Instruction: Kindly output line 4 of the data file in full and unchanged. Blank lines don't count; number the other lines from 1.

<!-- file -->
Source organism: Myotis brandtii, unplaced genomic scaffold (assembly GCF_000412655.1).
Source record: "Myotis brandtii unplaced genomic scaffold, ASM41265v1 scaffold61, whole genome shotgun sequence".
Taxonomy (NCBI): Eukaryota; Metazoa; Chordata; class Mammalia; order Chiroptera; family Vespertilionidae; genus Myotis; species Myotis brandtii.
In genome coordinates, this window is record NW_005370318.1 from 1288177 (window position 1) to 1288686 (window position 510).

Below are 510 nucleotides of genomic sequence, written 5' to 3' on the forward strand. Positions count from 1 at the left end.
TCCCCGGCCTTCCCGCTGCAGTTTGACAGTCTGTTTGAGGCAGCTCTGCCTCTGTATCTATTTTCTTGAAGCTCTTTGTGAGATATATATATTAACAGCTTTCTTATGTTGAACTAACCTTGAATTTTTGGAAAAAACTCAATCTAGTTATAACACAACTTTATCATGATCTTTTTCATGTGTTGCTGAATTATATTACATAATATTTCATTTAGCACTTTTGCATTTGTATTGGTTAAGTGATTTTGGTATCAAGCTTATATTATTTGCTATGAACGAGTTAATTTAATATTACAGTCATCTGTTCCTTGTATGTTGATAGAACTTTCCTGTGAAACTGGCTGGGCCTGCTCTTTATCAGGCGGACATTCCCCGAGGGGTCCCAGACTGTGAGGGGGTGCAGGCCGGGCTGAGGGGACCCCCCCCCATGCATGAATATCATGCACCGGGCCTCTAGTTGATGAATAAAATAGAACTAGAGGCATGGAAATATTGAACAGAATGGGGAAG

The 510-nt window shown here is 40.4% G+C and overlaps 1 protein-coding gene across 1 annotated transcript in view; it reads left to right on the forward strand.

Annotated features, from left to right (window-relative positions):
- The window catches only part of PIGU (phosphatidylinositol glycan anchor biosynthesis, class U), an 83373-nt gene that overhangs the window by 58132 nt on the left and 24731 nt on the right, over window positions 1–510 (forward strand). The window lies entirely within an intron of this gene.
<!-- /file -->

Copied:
In genome coordinates, this window is record NW_005370318.1 from 1288177 (window position 1) to 1288686 (window position 510).